The Criminal History of the Modern-Day Spa

Feel Good / Fun

A spa day is always a great idea, right? Wait ’till you find out about some of the weirdest, funniest and craziest moments in spa history.

In 1537, King Henry VIII proclaimed that anyone found relaxing in the waters of a public spa or hot springs would be apprehended and dragged, forthwith, to the Tower of London to be tortured.

A hundred years later, upper-class Europeans felt that dipping their entire bodies into thermal pools or spas was an act reserved for only the lowest of the lower class.

In 1843, across the pond, in Philadelphia, a law was passed that made it illegal to take a bath between November 1 and March 15. A couple years later, Boston outlawed slipping into a soothing, warm tub at all.

How it all started

Thankfully, unwinding in a tranquil hot springs, spa or thermal pool has not always been dampened by uptight lawmakers (who could have benefited greatly by ‘taking to the waters’ as they used to say).

The luxurious and healing practice of revitalizing the mind, body and soul in a natural hot spring has been a popular pastime for thousands of years. Ancient public baths have been unearthed everywhere from Japan to Europe to present-day America. Spas were revered not only as sacred sites in which to rejuvenate but also as society-leveling gathering places where commoner and lord, criminal and judge, baker and caliph could enjoy decompressing in the same curative waters, side by side.

Though lavish, alabaster baths dating to the 2nd millennium BC have been excavated on Santorini and Crete, it was the Romans—fifteen hundred to two-thousand years later—that placed their famous public bathhouses at the center of society. The first in Rome to regularly employ the restorative powers of naturally warm spring waters were the empire’s soldiers. They discovered their battle-bruised, war-torn bodies would heal quicker with a daily soak. Also common at the pools were nobles recovering from the previous night’s overindulgences enjoyed at the emperor’s palace.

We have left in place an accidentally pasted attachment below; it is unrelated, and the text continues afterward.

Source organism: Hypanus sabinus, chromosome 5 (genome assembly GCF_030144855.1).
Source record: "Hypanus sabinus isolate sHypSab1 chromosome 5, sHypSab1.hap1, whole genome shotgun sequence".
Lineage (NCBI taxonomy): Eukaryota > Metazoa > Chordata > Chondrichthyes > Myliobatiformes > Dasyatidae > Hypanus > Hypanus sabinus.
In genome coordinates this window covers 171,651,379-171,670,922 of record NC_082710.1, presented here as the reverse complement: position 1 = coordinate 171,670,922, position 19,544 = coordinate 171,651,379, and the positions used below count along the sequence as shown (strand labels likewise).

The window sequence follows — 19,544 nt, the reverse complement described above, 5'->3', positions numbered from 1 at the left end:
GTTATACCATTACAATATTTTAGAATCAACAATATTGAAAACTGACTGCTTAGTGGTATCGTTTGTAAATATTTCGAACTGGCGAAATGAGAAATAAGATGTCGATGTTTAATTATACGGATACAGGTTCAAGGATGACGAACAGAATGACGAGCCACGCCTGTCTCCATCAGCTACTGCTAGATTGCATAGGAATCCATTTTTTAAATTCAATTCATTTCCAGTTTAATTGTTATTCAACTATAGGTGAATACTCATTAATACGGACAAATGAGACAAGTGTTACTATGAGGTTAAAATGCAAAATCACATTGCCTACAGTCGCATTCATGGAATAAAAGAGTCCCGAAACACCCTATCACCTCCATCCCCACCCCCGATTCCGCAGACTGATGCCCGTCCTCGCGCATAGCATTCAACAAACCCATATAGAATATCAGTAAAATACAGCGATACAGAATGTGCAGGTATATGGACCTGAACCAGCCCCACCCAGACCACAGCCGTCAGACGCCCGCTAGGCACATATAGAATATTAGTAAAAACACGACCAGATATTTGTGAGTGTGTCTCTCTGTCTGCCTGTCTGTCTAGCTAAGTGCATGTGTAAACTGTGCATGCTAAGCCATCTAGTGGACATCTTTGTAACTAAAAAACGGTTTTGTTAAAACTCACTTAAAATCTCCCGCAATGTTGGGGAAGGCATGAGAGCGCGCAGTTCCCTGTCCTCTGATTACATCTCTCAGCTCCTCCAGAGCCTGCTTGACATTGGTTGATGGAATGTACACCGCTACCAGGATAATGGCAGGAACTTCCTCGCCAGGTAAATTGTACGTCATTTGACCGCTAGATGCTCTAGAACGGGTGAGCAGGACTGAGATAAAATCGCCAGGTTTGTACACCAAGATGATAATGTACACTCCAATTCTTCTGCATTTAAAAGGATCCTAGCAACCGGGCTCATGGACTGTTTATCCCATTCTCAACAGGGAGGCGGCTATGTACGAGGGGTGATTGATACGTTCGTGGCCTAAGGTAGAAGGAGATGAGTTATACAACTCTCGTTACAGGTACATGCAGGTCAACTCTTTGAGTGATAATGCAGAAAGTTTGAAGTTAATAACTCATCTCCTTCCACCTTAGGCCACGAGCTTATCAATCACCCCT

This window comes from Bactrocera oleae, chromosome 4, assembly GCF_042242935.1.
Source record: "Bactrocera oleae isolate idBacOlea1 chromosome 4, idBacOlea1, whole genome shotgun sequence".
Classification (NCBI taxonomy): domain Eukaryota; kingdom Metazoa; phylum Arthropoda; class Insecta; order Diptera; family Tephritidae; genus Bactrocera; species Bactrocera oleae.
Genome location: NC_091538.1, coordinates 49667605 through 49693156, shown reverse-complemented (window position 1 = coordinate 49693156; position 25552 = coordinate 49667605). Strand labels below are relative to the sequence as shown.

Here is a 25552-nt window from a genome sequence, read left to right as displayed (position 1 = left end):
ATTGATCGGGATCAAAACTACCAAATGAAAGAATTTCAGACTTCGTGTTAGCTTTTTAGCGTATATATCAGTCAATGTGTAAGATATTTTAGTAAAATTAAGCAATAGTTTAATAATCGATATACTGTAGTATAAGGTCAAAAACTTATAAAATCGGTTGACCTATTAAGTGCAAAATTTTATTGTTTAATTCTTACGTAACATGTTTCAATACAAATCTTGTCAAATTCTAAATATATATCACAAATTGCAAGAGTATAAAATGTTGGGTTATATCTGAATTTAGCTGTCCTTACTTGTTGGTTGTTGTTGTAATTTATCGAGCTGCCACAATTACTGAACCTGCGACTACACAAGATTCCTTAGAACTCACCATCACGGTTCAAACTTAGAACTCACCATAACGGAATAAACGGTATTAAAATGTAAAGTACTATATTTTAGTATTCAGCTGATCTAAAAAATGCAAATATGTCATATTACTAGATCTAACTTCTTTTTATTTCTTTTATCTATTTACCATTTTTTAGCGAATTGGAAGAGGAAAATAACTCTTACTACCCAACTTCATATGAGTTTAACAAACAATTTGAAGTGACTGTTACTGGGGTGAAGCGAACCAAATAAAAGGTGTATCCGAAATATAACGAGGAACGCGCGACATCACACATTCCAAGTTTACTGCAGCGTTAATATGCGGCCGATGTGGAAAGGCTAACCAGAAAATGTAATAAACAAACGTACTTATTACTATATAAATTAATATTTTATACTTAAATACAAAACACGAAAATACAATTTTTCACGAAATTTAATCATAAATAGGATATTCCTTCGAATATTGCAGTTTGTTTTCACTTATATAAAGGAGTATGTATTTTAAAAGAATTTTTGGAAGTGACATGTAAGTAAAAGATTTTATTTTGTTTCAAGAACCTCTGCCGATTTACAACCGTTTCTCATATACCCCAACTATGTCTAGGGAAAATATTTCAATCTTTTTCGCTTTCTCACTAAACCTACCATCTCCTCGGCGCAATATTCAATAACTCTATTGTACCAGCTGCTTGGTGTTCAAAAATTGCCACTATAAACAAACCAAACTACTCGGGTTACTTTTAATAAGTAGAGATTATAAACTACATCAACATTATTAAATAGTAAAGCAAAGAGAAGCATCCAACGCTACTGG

The evolution of spas

For thousands of years, the entire experience of taking to the waters was exactly that—a long, serene steep in thermal pools. There were no mud tubs, sea kelp wraps, Swedish massages or hot stone therapies associated with a visit to the spa.

All of that changed in the 1770s. A few renowned, Age-of-Enlightenment doctors began recommending that patients not only submerge themselves in the spa waters, but also hike to the springs’ fountainhead to sip from it. A few years later, a great many physicians had formulated their own sets of unique exercises to accompany the traditional spa experience, believing that an expanded menu of activities would increase the physical benefits and provide a fuller spa treatment. Soon, calisthenics, body conditioning and nutritious meals became de rigueur at every spa across Europe.

Spas today, of course, offer such a wide variety of wellness services, beauty treatments, dietary regimes and physical training programs that plunging into a natural hot spring is so far down the list of activities that spa-goers do not even consider it. Funny. Not so long ago, marinating peacefully in natural spring waters was the sole offering of every spa on earth.

The future of spas

Throughout history, spas have undergone their share of ups and downs. These current Covid times have thrust the industry into its biggest slump in the past fifty years. The past assures us, however, that spas will recover.

Until that day, we here at FOREO invite you to pick up a few of our spa-quality beauty products, reserve an at-home spa day for yourself and luxuriate in a watery, or non-watery, modern-day spa experience.

P.S. Some of you may be curious as to why King Henry VIII would outlaw the practice of bathing in a hot spring, thermal pool or holy well (as some public baths were called at the time). Hank the Eighth, if you didn’t know, was incredibly paranoid. He was convinced that his newly formed Church of England was being slandered—nefariously plotted against even!—by Catholics enjoying the serene, natural waters.


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